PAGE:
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(Referência obtida automaticamente do Web of Science, por meio da informação sobre o financiamento pela FAPESP e o número do processo correspondente, incluída na publicação pelos autores.)

Pleistocene megafaunal interaction networks became more vulnerable after human arrival

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Autor(es):
Pires, Mathias M. [1] ; Koch, Paul L. [2] ; Farina, Richard A. [3] ; de Aguiart, Marcus A. M. [4] ; dos Reis, Sergio F. [5] ; Guimaraes, Jr., Paulo R. [1]
Número total de Autores: 6
Afiliação do(s) autor(es):
[1] Univ Sao Paulo, Inst Biociencias, Dept Ecol, BR-05508090 Sao Paulo - Brazil
[2] Univ Calif Santa Cruz, Dept Earth & Planetary Sci, Santa Cruz, CA 95064 - USA
[3] Univ Republica, Fac Ciencias, Secc Paleontol, Montevideo 11400 - Uruguay
[4] Univ Estadual Campinas, Inst Fis Gleb Wataghin, Dept Fis Materia Condensada, BR-13083862 Sao Paulo - Brazil
[5] Univ Estadual Campinas, Inst Biol, Dept Biol Anim, BR-13083862 Sao Paulo - Brazil
Número total de Afiliações: 5
Tipo de documento: Artigo Científico
Fonte: PROCEEDINGS OF THE ROYAL SOCIETY B-BIOLOGICAL SCIENCES; v. 282, n. 1814, p. 64-72, SEP 7 2015.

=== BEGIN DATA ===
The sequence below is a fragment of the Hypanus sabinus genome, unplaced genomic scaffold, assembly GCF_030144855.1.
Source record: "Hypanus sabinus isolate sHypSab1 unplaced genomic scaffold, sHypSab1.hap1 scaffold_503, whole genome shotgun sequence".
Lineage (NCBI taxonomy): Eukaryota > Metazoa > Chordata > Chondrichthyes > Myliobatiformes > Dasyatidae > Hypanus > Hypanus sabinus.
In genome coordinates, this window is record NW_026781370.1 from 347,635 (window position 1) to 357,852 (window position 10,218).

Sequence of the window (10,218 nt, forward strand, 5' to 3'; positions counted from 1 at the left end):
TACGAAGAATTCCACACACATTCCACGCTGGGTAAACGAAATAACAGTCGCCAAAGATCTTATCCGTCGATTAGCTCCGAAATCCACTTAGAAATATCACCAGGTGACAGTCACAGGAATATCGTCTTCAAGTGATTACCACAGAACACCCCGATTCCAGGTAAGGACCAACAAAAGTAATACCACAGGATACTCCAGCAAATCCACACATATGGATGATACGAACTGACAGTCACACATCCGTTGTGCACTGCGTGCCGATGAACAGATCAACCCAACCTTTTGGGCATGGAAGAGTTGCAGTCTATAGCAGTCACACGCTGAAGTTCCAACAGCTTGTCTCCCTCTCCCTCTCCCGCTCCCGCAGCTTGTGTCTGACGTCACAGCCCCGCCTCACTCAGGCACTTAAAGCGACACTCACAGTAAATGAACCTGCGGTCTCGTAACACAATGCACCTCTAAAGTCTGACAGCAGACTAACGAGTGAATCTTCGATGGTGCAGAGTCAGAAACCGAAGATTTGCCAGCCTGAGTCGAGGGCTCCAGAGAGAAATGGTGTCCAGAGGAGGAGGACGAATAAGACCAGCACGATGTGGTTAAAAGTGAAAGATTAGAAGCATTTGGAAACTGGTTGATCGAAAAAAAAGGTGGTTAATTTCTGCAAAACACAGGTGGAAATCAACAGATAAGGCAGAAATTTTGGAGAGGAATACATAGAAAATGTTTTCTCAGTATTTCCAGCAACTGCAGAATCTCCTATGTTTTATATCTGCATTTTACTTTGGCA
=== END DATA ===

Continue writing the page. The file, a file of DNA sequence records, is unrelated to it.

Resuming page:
Citações Web of Science: 9
Resumo

The end of the Pleistocene was marked by the extinction of almost all large land mammals worldwide except in Africa. Although the debate on Pleistocene extinctions has focused on the roles of climate change and humans, the impact of perturbations depends on properties of ecological communities, such as species composition and the organization of ecological interactions. Here, we combined palaeoecological and ecological data, food-web models and community stability analysis to investigate if differences between Pleistocene and modern mammalian assemblages help us understand why the inegafauna died out in the Americas while persisting in Africa. We show Pleistocene and modern assemblages share similar network topology, but differences in richness and body size distributions made Pleistocene communities significantly more vulnerable to the effects of human arrival. The structural changes promoted by humans in Pleistocene networks would have increased the likelihood of unstable dynamics, which may favour extinction cascades in communities facing extrinsic perturbations. Our findings suggest that the basic aspects of the organization of ecological communities may have played an important role in major extinction events in the past. Knowledge of community-level properties and their consequences to dynamics may be critical to understand past and future extinctions. (AU)

Processo FAPESP: 09/54422-8 - Estrutura e dinâmica coevolutiva em redes de interações mutualísticas
Beneficiário:Paulo Roberto Guimarães Junior
Linha de fomento: Auxílio à Pesquisa - Apoio a Jovens Pesquisadores
Processo FAPESP: 09/54567-6 - Redes tróficas do Pleistoceno: estrutura e fragilidade
Beneficiário:Mathias Mistretta Pires
Linha de fomento: Bolsas no Brasil - Doutorado
Processo FAPESP: 06/04682-5 - Redes ecológicas: análise espectral e resposta dinâmica
Beneficiário:Paulo Roberto Guimarães Junior
Linha de fomento: Bolsas no Brasil - Pós-Doutorado